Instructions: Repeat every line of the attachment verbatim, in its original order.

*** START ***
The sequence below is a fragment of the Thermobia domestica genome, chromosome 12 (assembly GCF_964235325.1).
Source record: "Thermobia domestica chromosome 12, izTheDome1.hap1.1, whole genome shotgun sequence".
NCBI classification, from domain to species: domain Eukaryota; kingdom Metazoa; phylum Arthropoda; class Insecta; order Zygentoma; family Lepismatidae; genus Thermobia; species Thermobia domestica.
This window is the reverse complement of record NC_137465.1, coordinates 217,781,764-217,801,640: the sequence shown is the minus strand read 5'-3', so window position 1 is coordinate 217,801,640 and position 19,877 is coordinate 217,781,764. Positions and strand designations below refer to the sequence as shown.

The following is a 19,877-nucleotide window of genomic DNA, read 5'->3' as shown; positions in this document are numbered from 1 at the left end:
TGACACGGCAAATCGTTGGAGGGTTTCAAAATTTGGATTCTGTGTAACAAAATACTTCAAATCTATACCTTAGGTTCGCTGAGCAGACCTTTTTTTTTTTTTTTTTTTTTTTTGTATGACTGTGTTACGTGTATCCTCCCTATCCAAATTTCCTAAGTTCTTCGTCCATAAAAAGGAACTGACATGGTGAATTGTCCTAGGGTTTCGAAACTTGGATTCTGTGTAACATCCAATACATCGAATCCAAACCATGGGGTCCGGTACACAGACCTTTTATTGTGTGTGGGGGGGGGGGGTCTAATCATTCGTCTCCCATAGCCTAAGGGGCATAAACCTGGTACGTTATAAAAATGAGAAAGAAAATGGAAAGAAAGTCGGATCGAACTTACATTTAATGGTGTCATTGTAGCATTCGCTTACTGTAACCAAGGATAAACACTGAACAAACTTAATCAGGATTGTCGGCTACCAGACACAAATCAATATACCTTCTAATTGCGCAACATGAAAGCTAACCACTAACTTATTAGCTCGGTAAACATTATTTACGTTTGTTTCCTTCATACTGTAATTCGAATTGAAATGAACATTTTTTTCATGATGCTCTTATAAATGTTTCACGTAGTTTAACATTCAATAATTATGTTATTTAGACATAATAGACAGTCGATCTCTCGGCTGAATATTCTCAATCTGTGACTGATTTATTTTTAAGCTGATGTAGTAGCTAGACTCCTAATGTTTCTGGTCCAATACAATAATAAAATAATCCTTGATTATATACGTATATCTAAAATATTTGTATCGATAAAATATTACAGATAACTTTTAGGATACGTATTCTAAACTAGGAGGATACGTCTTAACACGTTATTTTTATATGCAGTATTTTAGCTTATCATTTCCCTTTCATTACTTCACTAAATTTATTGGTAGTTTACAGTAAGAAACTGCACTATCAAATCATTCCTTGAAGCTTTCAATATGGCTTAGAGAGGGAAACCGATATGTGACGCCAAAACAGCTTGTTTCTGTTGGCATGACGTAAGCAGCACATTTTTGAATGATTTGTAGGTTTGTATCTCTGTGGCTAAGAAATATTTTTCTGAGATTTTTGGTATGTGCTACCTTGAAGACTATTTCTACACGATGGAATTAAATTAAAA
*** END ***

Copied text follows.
The sequence below is a fragment of the Thermobia domestica genome, chromosome 12 (assembly GCF_964235325.1).
Source record: "Thermobia domestica chromosome 12, izTheDome1.hap1.1, whole genome shotgun sequence".
NCBI classification, from domain to species: domain Eukaryota; kingdom Metazoa; phylum Arthropoda; class Insecta; order Zygentoma; family Lepismatidae; genus Thermobia; species Thermobia domestica.
This window is the reverse complement of record NC_137465.1, coordinates 217,781,764-217,801,640: the sequence shown is the minus strand read 5'-3', so window position 1 is coordinate 217,801,640 and position 19,877 is coordinate 217,781,764. Positions and strand designations below refer to the sequence as shown.

The following is a 19,877-nucleotide window of genomic DNA, read 5'->3' as shown; positions in this document are numbered from 1 at the left end:
TGACACGGCAAATCGTTGGAGGGTTTCAAAATTTGGATTCTGTGTAACAAAATACTTCAAATCTATACCTTAGGTTCGCTGAGCAGACCTTTTTTTTTTTTTTTTTTTTTTTTGTATGACTGTGTTACGTGTATCCTCCCTATCCAAATTTCCTAAGTTCTTCGTCCATAAAAAGGAACTGACATGGTGAATTGTCCTAGGGTTTCGAAACTTGGATTCTGTGTAACATCCAATACATCGAATCCAAACCATGGGGTCCGGTACACAGACCTTTTATTGTGTGTGGGGGGGGGGGGTCTAATCATTCGTCTCCCATAGCCTAAGGGGCATAAACCTGGTACGTTATAAAAATGAGAAAGAAAATGGAAAGAAAGTCGGATCGAACTTACATTTAATGGTGTCATTGTAGCATTCGCTTACTGTAACCAAGGATAAACACTGAACAAACTTAATCAGGATTGTCGGCTACCAGACACAAATCAATATACCTTCTAATTGCGCAACATGAAAGCTAACCACTAACTTATTAGCTCGGTAAACATTATTTACGTTTGTTTCCTTCATACTGTAATTCGAATTGAAATGAACATTTTTTTCATGATGCTCTTATAAATGTTTCACGTAGTTTAACATTCAATAATTATGTTATTTAGACATAATAGACAGTCGATCTCTCGGCTGAATATTCTCAATCTGTGACTGATTTATTTTTAAGCTGATGTAGTAGCTAGACTCCTAATGTTTCTGGTCCAATACAATAATAAAATAATCCTTGATTATATACGTATATCTAAAATATTTGTATCGATAAAATATTACAGATAACTTTTAGGATACGTATTCTAAACTAGGAGGATACGTCTTAACACGTTATTTTTATATGCAGTATTTTAGCTTATCATTTCCCTTTCATTACTTCACTAAATTTATTGGTAGTTTACAGTAAGAAACTGCACTATCAAATCATTCCTTGAAGCTTTCAATATGGCTTAGAGAGGGAAACCGATATGTGACGCCAAAACAGCTTGTTTCTGTTGGCATGACGTAAGCAGCACATTTTTGAATGATTTGTAGGTTTGTATCTCTGTGGCTAAGAAATATTTTTCTGAGATTTTTGGTATGTGCTACCTTGAAGACTATTTCTACACGATGGAATTAAATTAAAA